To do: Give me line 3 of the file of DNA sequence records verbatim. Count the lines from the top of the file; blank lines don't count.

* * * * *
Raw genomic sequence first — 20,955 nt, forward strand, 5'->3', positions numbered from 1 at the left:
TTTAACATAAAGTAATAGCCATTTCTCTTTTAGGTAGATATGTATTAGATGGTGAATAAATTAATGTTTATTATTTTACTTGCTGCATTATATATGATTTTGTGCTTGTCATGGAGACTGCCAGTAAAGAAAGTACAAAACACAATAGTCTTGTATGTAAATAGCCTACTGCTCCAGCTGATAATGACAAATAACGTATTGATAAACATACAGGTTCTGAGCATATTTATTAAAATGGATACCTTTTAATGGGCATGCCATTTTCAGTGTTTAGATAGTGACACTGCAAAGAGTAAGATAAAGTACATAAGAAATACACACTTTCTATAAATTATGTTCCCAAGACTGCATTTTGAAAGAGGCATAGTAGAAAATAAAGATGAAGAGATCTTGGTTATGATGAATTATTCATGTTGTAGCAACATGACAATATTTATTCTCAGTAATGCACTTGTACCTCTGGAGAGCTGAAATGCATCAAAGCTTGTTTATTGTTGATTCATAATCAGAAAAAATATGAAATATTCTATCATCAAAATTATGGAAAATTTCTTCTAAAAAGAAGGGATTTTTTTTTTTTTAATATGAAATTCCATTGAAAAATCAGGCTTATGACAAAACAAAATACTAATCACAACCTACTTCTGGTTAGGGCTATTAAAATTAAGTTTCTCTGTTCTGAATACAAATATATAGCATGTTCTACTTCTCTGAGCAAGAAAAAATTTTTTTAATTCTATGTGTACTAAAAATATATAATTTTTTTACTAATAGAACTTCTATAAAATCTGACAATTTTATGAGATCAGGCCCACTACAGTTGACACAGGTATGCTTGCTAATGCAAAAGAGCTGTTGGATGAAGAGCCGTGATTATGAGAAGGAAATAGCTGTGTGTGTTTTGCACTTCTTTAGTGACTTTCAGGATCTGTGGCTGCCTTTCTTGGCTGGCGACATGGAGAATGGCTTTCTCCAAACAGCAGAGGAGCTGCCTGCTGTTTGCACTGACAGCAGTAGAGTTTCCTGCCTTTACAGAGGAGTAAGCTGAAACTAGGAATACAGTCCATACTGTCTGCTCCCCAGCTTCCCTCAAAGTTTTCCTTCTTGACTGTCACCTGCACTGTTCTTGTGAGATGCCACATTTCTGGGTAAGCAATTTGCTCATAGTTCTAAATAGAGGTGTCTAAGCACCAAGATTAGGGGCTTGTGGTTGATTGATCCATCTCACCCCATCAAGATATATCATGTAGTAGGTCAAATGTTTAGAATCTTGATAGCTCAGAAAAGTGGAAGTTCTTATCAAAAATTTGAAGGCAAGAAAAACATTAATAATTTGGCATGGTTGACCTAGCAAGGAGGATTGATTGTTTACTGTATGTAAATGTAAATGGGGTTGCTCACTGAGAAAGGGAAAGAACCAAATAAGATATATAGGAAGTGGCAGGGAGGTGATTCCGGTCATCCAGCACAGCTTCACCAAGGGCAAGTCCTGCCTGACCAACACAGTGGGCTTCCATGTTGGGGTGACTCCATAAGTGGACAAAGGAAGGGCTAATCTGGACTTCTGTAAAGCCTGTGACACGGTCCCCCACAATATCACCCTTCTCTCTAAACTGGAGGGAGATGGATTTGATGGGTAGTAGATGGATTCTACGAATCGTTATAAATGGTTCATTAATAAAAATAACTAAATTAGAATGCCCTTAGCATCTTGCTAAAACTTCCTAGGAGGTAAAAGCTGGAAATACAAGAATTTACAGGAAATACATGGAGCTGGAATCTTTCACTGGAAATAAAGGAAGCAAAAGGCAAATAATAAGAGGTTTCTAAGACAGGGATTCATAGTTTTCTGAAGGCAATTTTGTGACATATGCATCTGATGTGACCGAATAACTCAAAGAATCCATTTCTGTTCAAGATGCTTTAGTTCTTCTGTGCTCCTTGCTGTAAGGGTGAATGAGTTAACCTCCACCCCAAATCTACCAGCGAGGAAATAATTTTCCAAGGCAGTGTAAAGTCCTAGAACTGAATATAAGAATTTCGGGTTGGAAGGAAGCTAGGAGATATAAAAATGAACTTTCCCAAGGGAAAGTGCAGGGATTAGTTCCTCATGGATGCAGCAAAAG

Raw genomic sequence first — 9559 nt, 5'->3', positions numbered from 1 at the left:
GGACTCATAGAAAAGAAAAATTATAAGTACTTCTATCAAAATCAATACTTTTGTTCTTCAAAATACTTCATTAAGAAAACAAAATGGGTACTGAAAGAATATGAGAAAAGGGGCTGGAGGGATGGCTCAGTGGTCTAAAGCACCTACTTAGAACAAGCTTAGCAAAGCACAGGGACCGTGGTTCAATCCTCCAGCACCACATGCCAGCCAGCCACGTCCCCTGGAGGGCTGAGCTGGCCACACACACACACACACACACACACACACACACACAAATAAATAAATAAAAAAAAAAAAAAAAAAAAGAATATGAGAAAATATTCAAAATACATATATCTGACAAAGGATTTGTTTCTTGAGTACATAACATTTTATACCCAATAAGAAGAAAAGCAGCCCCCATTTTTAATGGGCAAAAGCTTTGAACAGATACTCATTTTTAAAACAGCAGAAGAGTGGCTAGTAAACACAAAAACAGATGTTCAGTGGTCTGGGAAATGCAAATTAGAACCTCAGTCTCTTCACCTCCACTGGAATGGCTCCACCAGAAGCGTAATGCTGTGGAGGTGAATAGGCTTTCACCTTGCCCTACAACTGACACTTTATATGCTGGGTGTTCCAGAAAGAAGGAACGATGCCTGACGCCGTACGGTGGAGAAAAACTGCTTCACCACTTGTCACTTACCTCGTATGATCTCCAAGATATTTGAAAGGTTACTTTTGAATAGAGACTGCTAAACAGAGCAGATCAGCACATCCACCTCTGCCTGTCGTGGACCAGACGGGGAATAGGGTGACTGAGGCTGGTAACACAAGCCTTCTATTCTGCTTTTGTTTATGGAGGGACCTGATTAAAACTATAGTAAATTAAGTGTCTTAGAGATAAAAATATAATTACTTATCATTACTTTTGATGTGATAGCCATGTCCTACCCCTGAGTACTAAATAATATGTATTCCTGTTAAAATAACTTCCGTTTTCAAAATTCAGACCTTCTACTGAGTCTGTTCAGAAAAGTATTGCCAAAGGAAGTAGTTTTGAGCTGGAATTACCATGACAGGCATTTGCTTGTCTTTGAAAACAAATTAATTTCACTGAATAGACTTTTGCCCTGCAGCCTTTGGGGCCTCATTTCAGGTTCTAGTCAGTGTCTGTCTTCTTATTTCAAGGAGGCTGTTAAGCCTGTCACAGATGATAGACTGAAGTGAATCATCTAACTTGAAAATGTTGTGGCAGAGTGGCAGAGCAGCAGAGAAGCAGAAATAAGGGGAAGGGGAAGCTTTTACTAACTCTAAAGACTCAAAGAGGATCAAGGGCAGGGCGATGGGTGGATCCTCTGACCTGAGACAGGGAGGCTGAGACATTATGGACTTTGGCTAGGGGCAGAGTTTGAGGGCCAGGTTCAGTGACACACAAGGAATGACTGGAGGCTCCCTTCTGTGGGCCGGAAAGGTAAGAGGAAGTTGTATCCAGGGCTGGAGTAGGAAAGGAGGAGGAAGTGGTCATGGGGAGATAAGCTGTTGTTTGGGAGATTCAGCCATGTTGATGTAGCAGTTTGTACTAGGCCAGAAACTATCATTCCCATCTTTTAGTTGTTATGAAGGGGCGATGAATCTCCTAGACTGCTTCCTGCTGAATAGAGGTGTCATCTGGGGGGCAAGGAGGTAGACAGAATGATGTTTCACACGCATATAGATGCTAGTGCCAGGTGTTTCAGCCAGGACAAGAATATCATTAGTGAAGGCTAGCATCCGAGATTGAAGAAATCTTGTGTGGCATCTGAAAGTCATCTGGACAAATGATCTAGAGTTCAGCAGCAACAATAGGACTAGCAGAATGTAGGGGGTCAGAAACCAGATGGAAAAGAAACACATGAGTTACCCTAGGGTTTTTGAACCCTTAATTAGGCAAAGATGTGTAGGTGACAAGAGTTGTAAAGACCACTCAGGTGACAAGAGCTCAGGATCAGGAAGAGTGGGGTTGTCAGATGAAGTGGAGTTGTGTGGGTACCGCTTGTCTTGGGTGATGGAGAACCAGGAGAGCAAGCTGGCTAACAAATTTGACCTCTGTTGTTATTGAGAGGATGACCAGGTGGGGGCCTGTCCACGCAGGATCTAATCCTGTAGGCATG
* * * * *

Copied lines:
Raw genomic sequence first — 9559 nt, 5'->3', positions numbered from 1 at the left: